Editorials

TEA explanation doesn’t really explain

Texas Commissioner of Education Mike Morath meets with administrators of the South Texas Independent School District on Wednesday, May 25, 2016, at the Medical Academy near Olmito, Texas. Morath was provided a tour of the school and a demonstration of one of the medical programs provided by the school.
Texas Commissioner of Education Mike Morath meets with administrators of the South Texas Independent School District on Wednesday, May 25, 2016, at the Medical Academy near Olmito, Texas. Morath was provided a tour of the school and a demonstration of one of the medical programs provided by the school. AP

Texas Education Agency officials insist they haven’t done anything wrong, but their argument is muddy.

In a seven-page letter to the Education Department, TEA wrote that it never placed a cap on how many students receive special education, but the Houston Chronicle has reported an arbitrary 8.5 percent “indicator” for those students.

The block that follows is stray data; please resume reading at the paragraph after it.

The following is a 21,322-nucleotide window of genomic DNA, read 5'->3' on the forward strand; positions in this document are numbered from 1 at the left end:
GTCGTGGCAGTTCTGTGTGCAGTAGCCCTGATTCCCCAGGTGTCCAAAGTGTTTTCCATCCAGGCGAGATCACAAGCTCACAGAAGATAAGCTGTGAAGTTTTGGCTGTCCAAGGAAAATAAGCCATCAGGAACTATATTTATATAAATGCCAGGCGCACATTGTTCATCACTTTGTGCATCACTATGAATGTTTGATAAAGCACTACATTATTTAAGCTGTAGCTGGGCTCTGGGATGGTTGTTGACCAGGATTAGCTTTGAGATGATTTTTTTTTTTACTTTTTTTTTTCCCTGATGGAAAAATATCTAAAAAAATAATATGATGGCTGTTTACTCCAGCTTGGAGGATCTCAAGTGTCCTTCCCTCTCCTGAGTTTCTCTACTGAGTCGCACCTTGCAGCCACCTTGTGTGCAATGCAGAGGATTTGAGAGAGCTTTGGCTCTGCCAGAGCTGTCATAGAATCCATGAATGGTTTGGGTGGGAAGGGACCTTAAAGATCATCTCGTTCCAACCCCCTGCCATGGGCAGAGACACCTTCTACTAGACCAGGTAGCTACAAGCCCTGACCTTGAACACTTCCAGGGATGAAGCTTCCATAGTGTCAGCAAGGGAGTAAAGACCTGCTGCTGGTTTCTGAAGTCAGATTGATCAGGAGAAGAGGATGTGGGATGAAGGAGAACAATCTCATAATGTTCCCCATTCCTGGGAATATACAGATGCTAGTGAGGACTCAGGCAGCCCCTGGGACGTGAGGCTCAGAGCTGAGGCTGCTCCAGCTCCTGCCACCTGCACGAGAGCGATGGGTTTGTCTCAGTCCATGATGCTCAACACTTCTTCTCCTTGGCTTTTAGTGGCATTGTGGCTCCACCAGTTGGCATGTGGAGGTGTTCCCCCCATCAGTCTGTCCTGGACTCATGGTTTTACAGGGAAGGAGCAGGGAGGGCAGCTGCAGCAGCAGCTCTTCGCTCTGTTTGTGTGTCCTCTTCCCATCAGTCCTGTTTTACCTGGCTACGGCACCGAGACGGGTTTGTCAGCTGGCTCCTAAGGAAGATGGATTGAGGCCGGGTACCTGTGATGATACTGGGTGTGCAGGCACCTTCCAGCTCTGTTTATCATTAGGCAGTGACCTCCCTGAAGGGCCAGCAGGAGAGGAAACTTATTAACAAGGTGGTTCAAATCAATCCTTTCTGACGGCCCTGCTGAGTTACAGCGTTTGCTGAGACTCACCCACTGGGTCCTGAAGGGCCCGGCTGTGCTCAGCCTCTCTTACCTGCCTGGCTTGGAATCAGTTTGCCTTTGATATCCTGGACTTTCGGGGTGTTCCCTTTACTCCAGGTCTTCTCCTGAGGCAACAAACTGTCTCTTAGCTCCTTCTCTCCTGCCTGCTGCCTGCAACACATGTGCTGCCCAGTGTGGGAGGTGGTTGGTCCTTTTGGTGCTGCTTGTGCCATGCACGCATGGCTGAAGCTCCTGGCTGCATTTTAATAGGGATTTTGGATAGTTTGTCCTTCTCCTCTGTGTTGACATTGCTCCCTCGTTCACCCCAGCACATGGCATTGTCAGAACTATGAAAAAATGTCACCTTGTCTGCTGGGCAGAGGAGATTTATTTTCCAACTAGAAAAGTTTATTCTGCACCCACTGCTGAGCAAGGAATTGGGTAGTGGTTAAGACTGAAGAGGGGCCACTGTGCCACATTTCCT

The TEA says the number is just used for “reporting purposes,” but also says it will not use that indicator “for the purposes of interventions staging moving forward.”

The Chronicle has reported that some districts felt pressured to keep their special ed numbers low to avoid ramifications from TEA.

The language used in the TEA’s convoluted Performance-Based Monitoring Analysis System makes it sound like if a school district doesn’t meet that “indicator,” its performance rating will be lower.

To get the best score, the share of students receiving special education needs to be 8.5 percent or less.

Alhough an individual district’s overall score is way more complicated, it’s easy to see the problem with the special education “indicator.”

The TEA intends to clarify with a letter to schools.

We hope so.

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